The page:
The overall poor efficiency of Victoria’s housing stock means that many homes that are in otherwise good condition are nevertheless likely to be inefficient. On average, rental properties are worse in terms of efficiency, with much lower rates of basic measures such as insulation in rented versus owner-occupied homes.
Current laws governing repair and maintenance only require landlords to return a property to the condition in which it was leased. If a property did not have insulation or a fixed heater, there is no obligation under current legislation to provide it.
Buildings in Victoria are subject only to the standards that applied at time of construction.
A rental home which met building standards in place when it was constructed is not required to meet any upgraded standards which have been introduced since then.  As standards for new buildings, particularly for efficiency performance, have been progressively raised since 1990, the lack of matching standards for rental properties is creating a two-tier housing sector.
Unfortunately, voluntary market incentives often don’t encourage landlords to invest in efficiency upgrades because the benefits of lower bills and better living conditions mainly accrue to tenants. This is known as the ‘split incentive’ problem, because the benefits of lower bills and better living conditions mainly accrue to tenants.
We know from experience that most landlords don’t take advantage of voluntary efficiency programs, even when they are subsidised. On the other hand, tenants are often reluctant to request efficiency upgrades for fear of eviction or rent increases, especially if they are disadvantaged.
Not any more. As house prices have risen, home ownership has become unaffordable for an increasing number of Victorians, and renting is becoming a long-term situation. The latest Census data shows 1 in 3 households are now renters, up from around 1 in 4 in 1991, and the proportion of households renting for longer than 10 years has doubled since the 1990s.
The face of rental households is also changing. Whereas once singles and young people dominated the private rental market, since 2011 families with young children have represented the largest group of renters in Victoria. 
Tenants don’t always have this choice. In a highly competitive rental market such as Melbourne, many tenants have little market power to choose between properties in their price range. This long-standing situation affecting vulnerable tenants is getting worse as an increasing number of middle-income tenants, who a generation ago would have moved into home ownership, are now staying in the private rental market, pushing lower-income households into more and more marginal properties.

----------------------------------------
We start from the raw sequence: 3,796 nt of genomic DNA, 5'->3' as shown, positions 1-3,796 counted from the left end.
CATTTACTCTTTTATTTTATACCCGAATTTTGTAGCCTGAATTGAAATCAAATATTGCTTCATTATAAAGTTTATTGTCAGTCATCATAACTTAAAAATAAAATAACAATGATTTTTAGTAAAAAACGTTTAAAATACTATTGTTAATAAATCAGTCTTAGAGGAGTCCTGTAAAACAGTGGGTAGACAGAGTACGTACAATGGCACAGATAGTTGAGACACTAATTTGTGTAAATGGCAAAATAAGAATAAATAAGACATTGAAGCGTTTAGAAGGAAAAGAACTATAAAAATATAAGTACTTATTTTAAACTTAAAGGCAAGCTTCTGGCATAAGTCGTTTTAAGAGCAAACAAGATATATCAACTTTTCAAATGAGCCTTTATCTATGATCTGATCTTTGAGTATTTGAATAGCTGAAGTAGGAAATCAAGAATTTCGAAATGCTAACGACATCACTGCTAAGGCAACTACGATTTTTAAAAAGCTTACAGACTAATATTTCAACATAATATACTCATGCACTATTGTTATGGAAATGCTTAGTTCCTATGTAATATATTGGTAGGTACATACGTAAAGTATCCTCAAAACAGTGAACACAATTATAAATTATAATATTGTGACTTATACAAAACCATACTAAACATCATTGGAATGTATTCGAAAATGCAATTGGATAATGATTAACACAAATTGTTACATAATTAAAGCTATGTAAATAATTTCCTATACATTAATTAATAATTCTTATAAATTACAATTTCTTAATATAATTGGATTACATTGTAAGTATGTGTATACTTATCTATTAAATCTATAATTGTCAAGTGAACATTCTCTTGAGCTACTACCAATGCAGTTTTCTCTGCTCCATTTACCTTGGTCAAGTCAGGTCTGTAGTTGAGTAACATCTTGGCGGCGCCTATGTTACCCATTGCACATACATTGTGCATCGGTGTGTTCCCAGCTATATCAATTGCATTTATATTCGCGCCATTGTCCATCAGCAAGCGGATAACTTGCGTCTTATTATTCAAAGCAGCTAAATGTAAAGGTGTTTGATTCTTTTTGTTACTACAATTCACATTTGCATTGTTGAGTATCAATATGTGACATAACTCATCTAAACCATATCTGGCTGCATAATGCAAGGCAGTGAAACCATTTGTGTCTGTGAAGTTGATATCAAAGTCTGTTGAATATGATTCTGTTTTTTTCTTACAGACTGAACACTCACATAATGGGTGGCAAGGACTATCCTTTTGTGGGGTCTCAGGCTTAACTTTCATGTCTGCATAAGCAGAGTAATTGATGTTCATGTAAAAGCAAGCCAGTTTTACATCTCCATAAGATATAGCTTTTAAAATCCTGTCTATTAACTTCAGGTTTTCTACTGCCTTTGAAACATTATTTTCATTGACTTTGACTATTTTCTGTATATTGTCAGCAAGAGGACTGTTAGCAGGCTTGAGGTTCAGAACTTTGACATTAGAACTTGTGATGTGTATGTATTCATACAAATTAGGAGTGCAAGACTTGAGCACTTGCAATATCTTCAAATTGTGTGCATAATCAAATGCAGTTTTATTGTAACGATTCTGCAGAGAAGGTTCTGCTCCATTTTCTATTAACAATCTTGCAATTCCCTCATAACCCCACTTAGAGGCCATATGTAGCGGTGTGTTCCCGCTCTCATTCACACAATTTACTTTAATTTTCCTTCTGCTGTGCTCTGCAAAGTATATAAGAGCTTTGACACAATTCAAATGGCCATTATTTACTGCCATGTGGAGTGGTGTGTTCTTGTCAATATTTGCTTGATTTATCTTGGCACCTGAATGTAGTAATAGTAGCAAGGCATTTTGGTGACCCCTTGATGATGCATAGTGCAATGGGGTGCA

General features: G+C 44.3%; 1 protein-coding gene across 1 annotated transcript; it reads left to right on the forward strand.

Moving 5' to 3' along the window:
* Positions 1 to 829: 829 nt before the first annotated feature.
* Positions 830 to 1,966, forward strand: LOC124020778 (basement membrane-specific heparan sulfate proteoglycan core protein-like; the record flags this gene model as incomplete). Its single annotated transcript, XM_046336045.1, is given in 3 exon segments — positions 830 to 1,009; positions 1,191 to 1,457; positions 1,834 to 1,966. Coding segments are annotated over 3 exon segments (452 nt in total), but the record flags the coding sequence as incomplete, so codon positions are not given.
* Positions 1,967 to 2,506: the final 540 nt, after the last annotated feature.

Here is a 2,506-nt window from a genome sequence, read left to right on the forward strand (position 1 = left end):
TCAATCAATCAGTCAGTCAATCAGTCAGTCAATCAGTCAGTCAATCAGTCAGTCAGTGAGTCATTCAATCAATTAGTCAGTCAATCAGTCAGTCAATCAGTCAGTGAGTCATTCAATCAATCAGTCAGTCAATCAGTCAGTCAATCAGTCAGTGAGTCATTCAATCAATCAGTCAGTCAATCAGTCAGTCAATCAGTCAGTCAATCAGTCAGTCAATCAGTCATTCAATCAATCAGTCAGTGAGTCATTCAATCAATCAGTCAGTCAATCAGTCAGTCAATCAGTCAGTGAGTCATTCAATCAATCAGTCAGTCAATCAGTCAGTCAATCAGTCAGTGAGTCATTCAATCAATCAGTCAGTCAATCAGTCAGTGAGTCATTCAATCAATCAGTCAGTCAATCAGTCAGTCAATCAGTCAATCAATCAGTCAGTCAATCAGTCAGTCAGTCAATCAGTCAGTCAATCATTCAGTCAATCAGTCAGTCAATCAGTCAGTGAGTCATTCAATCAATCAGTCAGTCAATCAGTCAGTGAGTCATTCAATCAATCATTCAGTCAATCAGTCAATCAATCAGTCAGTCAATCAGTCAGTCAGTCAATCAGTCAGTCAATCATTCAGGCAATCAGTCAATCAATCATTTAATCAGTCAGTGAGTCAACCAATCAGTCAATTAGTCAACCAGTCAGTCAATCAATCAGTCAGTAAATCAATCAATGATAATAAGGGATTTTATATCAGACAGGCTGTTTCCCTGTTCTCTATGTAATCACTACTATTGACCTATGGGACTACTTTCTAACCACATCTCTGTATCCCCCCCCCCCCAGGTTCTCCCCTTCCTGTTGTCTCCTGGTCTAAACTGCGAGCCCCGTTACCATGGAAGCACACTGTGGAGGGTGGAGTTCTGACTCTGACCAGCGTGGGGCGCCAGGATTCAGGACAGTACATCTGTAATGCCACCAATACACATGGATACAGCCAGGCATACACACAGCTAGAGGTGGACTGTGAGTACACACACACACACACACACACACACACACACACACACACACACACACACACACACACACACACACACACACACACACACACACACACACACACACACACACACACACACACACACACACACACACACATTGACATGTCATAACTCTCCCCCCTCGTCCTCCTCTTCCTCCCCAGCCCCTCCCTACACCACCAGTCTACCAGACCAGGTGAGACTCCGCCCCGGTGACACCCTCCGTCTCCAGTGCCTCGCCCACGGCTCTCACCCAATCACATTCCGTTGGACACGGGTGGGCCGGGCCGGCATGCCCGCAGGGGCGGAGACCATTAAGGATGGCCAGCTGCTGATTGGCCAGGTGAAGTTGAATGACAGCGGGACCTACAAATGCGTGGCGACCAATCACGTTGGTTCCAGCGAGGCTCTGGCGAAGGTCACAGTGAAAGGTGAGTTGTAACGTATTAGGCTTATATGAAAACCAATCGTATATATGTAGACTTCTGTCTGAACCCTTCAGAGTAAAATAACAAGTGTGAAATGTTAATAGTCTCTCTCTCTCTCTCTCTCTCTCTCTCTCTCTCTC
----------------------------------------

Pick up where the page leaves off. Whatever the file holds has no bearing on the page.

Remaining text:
Because these marginal properties are not required to meet any basic standards, already vulnerable people are being exposed to additional health and cost of living pressures.
Keeping compliance costs reasonable and allowing landlords to spread investment over several years will reduce pressure on rent increases. We also recognise that additional protections will be needed in the new rental laws to guard against unreasonable rent increases.
Flagging compliance dates well in advance and allowing landlords to spread investment over several years will keep costs to around 5 percent of median rental income (see below). Costs of this magnitude do not justify rent increases above CPI. However, we recognise there’s a risk some landlords could use standards as an excuse for unreasonable rent increases, which is why we are also calling for additional protections in the legislation. We are also recommending that rental properties be required to comply at the start of a new lease. This will deliver rolling compliance across the rental housing stock as leases take effect at different times, avoiding sudden shocks to the market and minimising the risk of evictions.
There is little evidence from other jurisdictions such as the UK, Canada and New Zealand that the introduction of standards has had any significant impact on housing supply or rents. Queensland has also recently announced it will introduce rental standards in the near future. This campaign is being led by the One Million Homes Alliance of Victoria’s leading social justice and consumer organisations, who strongly believe the environmental, health and energy affordability benefits vastly outweigh the risks of adverse consequences.
It is not unreasonable to ask property owners to run their business in a manner that avoids endangering other people’s safety and well-being, in the same way that restaurant operators, transport providers and a wealth of other businesses face obligations relating to public safety.
Sustainability Victoria research indicates that a package of basic efficiency measures could cost around $5500. This is not an onerous obligation for property investors earning upwards of $20,000 every year in rental income or $100,000 over the 5-year implementation period. Compliance costs are likely to be lower for landlords who already keep their properties in good repair. Furthermore, most property investors are in the top two income quintiles, while more than half are in the top wealth quintile. 
A basic suite of energy and water efficiency could save a household nearly $850 a year on their energy and water bills. Recent electricity and gas price increases mean that savings for some households may now be even higher. On the other hand, households that are rationing their energy use or cutting expenditure in other areas to cover high energy bills may see lower bill savings but are likely to receive health benefits from improving the efficiency of their homes.
Most rental properties are pretty inefficient, which means renters are missing out on the benefits of lower bills and healthier living conditions. That’s unfair – and it’s adding to climate pollution. The solution is minimum standards for rental houses.